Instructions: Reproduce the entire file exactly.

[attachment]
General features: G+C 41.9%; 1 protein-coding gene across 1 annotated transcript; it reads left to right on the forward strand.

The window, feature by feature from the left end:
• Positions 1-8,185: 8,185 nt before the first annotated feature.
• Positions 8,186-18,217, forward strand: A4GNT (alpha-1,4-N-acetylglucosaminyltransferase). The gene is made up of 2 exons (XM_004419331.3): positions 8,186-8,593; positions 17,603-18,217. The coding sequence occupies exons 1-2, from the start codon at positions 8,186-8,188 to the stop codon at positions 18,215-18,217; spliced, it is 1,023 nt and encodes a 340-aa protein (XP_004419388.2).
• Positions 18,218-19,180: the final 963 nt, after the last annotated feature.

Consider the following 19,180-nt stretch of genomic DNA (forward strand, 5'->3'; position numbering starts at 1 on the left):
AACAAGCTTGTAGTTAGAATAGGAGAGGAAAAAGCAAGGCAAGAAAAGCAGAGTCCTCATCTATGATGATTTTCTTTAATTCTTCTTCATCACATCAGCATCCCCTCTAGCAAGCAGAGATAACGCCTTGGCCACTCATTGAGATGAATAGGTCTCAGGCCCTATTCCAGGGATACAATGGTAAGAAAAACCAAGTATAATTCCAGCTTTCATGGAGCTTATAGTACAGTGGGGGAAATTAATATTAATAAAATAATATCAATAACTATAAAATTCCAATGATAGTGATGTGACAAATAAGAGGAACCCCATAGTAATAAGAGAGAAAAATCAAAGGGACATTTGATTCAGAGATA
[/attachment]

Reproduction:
General features: G+C 41.9%; 1 protein-coding gene across 1 annotated transcript; it reads left to right on the forward strand.

The window, feature by feature from the left end:
• Positions 1-8,185: 8,185 nt before the first annotated feature.
• Positions 8,186-18,217, forward strand: A4GNT (alpha-1,4-N-acetylglucosaminyltransferase). The gene is made up of 2 exons (XM_004419331.3): positions 8,186-8,593; positions 17,603-18,217. The coding sequence occupies exons 1-2, from the start codon at positions 8,186-8,188 to the stop codon at positions 18,215-18,217; spliced, it is 1,023 nt and encodes a 340-aa protein (XP_004419388.2).
• Positions 18,218-19,180: the final 963 nt, after the last annotated feature.

Consider the following 19,180-nt stretch of genomic DNA (forward strand, 5'->3'; position numbering starts at 1 on the left):
AACAAGCTTGTAGTTAGAATAGGAGAGGAAAAAGCAAGGCAAGAAAAGCAGAGTCCTCATCTATGATGATTTTCTTTAATTCTTCTTCATCACATCAGCATCCCCTCTAGCAAGCAGAGATAACGCCTTGGCCACTCATTGAGATGAATAGGTCTCAGGCCCTATTCCAGGGATACAATGGTAAGAAAAACCAAGTATAATTCCAGCTTTCATGGAGCTTATAGTACAGTGGGGGAAATTAATATTAATAAAATAATATCAATAACTATAAAATTCCAATGATAGTGATGTGACAAATAAGAGGAACCCCATAGTAATAAGAGAGAAAAATCAAAGGGACATTTGATTCAGAGATA